Highlands & Islands

Meet the dolphin 'Bad Boys Club' of Moray Firth

Bottlenose dolphins in Moray Firth Image copyright Charlie Phillips/WDC
Image caption Animals in "The Bad Boys Club" are frequently seen breaching

The antics of a group of young male bottlenose dolphins in the Moray Firth have earned them the nickname the "The Bad Boys Club".

Their frequent breaching has made them well-known to dolphin watchers who regularly gather at Chanonry Point.

Whale and Dolphin Conservation field officer Charlie Phillips has been observing the firth's dolphins for more than 25 years.

He said: "The Bad Boys Club are some of the young, up and coming males."

Image copyright Charlie Phillips/WDC
Image caption The "club" is made up of a group of young male dolphins
Image copyright Charlie Phillips/WDC
Image caption The group is well-known to observers
Image copyright Charlie Phillips/WDC
Image caption A member of the Bad Boys Club displaying the behaviour that has made them a wildlife fan favourite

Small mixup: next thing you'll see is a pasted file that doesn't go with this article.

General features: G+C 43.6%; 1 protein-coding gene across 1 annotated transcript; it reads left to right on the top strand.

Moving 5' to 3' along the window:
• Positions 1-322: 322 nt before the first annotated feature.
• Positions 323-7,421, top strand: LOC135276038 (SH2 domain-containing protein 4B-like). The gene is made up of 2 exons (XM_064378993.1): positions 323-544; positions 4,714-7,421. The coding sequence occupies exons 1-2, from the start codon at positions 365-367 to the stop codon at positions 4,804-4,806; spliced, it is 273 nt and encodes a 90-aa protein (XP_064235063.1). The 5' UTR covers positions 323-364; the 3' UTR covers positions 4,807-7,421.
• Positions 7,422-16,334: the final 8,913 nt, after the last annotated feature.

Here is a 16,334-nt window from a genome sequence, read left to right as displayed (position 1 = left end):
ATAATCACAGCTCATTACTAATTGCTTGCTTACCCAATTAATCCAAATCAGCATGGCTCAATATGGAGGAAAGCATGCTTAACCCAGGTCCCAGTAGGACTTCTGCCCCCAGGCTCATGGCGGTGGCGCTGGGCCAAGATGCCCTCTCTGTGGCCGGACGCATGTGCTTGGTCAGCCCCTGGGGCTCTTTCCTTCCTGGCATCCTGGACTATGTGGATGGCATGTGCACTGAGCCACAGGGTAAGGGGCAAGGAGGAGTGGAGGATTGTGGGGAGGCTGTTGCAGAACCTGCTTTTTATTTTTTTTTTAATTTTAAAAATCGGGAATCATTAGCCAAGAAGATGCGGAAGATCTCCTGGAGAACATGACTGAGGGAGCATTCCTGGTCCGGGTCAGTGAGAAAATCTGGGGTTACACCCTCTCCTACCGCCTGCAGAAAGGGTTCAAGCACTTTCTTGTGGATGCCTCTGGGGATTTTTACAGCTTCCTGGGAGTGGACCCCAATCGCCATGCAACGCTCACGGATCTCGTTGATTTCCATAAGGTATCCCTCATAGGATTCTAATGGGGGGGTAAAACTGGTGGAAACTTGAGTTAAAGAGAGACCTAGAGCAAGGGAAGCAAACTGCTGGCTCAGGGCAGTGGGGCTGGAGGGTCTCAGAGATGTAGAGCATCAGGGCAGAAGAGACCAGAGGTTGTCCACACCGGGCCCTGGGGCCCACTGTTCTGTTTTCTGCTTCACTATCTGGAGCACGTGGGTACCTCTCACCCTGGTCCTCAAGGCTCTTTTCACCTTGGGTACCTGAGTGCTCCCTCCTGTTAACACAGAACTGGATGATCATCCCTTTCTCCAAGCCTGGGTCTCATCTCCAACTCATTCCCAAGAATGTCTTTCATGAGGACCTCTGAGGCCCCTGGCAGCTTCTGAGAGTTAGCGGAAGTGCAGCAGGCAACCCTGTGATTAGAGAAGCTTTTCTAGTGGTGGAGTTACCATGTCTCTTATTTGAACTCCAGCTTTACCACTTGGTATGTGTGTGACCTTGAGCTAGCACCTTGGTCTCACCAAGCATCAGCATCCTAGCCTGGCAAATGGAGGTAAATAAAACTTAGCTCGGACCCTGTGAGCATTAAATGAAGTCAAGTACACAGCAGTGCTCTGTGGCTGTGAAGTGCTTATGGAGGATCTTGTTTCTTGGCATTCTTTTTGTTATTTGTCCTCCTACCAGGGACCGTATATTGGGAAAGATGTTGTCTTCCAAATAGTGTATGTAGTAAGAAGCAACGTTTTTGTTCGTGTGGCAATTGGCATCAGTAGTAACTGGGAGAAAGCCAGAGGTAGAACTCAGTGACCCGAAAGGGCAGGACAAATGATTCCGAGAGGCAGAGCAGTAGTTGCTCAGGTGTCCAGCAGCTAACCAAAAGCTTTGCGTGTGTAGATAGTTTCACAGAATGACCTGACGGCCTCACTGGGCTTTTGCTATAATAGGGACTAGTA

The Bad Boys Club includes dolphins known to scientists and wildlife watchers by the names Prism, Yin-Yang, Denoozydenzy, Bodhi, Flake and Charlie.

The Moray Firth and North Sea provide habitat for the world's most northerly resident population of bottlenose dolphins.

The species is protected by European Union rules.

Image copyright Charlie Phillips/WDC
Image caption A bottlenose dolphin known to scientists and wildlife enthusiasts as Kesslet
Image copyright Charlie Phillips/WDC
Image caption Dolphins Kesslet and Charlie

From Chanonry Point, where dolphins gather to hunt salmon, and other locations on the firth and also the Kessock Channel, Mr Phillips and others have also observed adult female dolphins and their young.

The animals include an adult called Zephyr and her calf.

Efforts are being made to confirm the identify of the mother of another calf.

Mr Phillips said the calf's mother could possibly be Honey, the offspring of a dolphin called Porridge and a sister to Spirtle, an animal recovering from severe sunburn caused while it was stranded on mudflats of the Cromarty Firth.

Image copyright Charlie Phillips/WDC
Image caption The young calf whose mother has still to be identified
Image copyright Charlie Phillips/WDC
Image caption Zephyr and, rising above the surface, her young calf

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